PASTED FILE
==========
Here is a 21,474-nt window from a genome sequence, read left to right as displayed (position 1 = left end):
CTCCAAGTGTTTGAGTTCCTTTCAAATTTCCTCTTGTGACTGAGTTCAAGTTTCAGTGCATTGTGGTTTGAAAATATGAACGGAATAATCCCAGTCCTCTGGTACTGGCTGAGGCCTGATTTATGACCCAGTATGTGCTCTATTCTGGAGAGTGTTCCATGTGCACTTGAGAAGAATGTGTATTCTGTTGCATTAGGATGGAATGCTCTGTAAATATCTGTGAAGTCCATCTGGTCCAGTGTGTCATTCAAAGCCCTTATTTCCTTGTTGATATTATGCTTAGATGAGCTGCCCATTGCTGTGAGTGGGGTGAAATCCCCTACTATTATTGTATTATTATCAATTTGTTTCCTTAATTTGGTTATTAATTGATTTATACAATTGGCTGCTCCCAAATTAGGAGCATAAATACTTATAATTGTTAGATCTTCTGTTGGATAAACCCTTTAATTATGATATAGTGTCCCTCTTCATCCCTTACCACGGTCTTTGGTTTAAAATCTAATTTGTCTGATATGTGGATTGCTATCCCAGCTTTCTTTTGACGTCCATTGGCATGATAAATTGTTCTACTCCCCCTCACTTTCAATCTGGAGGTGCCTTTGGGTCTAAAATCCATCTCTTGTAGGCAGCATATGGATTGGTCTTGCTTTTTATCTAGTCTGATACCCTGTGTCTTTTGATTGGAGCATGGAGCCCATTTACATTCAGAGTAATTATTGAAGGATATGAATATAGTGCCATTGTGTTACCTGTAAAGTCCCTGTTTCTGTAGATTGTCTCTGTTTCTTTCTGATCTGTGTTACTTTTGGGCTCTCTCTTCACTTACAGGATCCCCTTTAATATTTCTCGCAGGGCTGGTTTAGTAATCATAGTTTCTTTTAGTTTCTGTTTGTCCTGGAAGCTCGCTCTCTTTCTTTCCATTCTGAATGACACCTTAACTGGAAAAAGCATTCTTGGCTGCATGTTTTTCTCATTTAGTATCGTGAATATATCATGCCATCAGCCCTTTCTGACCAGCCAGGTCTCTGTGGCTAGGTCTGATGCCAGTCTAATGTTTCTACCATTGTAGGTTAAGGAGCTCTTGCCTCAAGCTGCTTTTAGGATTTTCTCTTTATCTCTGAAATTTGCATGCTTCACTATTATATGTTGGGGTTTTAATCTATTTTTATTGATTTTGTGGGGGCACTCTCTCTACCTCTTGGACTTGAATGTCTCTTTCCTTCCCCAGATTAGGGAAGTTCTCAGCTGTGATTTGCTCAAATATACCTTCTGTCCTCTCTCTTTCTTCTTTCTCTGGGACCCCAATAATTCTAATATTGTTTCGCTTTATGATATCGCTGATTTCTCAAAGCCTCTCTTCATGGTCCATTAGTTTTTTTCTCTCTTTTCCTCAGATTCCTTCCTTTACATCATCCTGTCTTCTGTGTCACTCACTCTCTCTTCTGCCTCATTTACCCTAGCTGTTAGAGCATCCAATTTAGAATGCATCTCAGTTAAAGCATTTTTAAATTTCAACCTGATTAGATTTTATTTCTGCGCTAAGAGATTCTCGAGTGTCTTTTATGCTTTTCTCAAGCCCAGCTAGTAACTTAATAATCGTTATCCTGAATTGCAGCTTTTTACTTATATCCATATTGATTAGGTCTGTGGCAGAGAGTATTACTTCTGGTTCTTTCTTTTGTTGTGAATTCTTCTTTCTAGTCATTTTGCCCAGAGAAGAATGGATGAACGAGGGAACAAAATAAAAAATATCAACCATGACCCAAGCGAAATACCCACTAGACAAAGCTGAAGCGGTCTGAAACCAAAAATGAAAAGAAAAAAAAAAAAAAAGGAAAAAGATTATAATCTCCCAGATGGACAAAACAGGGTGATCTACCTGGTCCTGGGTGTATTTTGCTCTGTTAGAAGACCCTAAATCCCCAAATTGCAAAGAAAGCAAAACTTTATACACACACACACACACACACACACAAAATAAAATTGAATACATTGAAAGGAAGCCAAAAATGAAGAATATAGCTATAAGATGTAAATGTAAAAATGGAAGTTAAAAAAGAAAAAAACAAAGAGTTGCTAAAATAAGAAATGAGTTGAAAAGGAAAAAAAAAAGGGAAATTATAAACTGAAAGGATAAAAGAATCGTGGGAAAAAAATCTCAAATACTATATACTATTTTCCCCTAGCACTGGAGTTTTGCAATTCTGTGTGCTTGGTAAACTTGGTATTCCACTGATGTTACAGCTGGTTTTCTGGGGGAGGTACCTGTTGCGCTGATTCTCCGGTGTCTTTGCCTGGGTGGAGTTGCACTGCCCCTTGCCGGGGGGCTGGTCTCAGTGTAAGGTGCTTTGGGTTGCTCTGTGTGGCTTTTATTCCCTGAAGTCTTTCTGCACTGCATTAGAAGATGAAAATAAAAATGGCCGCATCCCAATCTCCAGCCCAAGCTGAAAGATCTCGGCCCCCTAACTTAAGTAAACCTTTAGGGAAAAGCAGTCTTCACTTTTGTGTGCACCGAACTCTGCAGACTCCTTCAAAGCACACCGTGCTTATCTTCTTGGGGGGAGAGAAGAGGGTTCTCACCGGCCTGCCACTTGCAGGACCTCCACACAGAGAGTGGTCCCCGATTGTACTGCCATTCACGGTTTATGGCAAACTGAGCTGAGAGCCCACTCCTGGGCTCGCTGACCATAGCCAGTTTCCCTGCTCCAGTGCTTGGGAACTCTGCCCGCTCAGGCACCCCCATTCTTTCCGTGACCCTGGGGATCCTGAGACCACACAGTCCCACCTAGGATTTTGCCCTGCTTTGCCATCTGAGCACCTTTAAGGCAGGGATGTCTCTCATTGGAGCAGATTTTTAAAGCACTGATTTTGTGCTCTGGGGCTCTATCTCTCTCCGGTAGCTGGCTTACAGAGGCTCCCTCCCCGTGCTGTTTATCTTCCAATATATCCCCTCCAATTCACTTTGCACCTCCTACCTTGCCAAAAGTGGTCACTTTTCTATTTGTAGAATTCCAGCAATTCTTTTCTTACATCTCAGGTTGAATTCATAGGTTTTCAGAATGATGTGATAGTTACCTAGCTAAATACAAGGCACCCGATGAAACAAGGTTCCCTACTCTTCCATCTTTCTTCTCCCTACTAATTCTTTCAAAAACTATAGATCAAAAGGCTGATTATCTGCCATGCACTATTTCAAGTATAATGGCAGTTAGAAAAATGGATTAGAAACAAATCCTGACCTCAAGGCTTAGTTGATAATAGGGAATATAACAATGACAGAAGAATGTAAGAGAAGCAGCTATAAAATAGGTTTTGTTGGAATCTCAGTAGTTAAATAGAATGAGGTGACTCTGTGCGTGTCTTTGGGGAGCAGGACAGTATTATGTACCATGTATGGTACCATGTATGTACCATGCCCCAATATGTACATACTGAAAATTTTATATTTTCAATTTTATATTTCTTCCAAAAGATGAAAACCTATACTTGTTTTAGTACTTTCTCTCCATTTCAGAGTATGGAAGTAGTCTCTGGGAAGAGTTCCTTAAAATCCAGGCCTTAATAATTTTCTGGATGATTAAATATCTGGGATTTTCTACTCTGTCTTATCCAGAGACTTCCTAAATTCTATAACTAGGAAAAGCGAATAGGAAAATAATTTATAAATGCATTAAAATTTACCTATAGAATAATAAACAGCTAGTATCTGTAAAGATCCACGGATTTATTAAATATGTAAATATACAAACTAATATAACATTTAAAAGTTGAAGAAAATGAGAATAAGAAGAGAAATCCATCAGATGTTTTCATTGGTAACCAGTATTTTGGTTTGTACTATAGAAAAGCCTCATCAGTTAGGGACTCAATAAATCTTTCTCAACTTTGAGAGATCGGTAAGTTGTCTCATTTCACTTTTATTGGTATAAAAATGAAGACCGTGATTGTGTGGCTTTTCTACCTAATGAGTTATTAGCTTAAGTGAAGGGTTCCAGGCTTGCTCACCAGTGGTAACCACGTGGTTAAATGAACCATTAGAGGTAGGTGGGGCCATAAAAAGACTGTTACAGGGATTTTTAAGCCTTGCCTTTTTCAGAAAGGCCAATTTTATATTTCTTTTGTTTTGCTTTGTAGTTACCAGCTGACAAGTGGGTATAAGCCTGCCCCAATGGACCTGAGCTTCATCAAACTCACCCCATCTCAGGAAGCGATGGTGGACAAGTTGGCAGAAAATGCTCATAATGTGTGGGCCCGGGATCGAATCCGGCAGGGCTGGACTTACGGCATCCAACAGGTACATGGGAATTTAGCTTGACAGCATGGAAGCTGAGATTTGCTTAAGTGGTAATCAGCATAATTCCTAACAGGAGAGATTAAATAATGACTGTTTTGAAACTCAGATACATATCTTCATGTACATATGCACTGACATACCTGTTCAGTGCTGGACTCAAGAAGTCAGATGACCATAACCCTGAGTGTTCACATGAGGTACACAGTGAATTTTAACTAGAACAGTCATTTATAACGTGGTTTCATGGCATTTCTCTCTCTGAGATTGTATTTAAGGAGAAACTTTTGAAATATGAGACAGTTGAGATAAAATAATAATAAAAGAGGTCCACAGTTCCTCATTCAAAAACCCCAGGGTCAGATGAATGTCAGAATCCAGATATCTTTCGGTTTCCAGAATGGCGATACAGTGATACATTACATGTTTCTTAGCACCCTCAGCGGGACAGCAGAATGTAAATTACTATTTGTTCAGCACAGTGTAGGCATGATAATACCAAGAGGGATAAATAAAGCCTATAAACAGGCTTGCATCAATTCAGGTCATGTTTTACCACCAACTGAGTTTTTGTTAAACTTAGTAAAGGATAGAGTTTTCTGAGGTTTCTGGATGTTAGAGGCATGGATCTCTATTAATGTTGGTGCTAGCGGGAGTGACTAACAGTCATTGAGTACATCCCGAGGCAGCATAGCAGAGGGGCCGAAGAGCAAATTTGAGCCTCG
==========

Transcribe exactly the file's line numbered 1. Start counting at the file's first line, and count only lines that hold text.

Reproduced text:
Here is a 21,474-nt window from a genome sequence, read left to right as displayed (position 1 = left end):